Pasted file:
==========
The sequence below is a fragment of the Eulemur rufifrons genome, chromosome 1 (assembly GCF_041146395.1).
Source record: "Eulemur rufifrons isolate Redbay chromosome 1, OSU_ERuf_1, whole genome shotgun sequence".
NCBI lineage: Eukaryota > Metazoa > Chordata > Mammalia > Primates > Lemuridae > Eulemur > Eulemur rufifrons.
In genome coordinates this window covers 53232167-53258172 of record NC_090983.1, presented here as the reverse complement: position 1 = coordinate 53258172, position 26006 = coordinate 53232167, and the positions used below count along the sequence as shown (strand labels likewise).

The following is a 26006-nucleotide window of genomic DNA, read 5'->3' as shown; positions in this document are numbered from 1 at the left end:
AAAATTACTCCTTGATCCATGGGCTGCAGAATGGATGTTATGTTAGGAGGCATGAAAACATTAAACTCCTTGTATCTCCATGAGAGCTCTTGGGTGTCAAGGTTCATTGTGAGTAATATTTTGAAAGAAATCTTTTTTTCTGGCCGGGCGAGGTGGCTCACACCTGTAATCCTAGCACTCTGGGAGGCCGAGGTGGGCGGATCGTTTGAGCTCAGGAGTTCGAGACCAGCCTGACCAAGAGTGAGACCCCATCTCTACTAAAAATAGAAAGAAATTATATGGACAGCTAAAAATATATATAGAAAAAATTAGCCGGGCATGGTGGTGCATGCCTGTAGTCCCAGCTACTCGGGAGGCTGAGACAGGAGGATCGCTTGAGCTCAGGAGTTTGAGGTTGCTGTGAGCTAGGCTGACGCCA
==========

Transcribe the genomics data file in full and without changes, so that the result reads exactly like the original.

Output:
The sequence below is a fragment of the Eulemur rufifrons genome, chromosome 1 (assembly GCF_041146395.1).
Source record: "Eulemur rufifrons isolate Redbay chromosome 1, OSU_ERuf_1, whole genome shotgun sequence".
NCBI lineage: Eukaryota > Metazoa > Chordata > Mammalia > Primates > Lemuridae > Eulemur > Eulemur rufifrons.
In genome coordinates this window covers 53232167-53258172 of record NC_090983.1, presented here as the reverse complement: position 1 = coordinate 53258172, position 26006 = coordinate 53232167, and the positions used below count along the sequence as shown (strand labels likewise).

The following is a 26006-nucleotide window of genomic DNA, read 5'->3' as shown; positions in this document are numbered from 1 at the left end:
AAAATTACTCCTTGATCCATGGGCTGCAGAATGGATGTTATGTTAGGAGGCATGAAAACATTAAACTCCTTGTATCTCCATGAGAGCTCTTGGGTGTCAAGGTTCATTGTGAGTAATATTTTGAAAGAAATCTTTTTTTCTGGCCGGGCGAGGTGGCTCACACCTGTAATCCTAGCACTCTGGGAGGCCGAGGTGGGCGGATCGTTTGAGCTCAGGAGTTCGAGACCAGCCTGACCAAGAGTGAGACCCCATCTCTACTAAAAATAGAAAGAAATTATATGGACAGCTAAAAATATATATAGAAAAAATTAGCCGGGCATGGTGGTGCATGCCTGTAGTCCCAGCTACTCGGGAGGCTGAGACAGGAGGATCGCTTGAGCTCAGGAGTTTGAGGTTGCTGTGAGCTAGGCTGACGCCA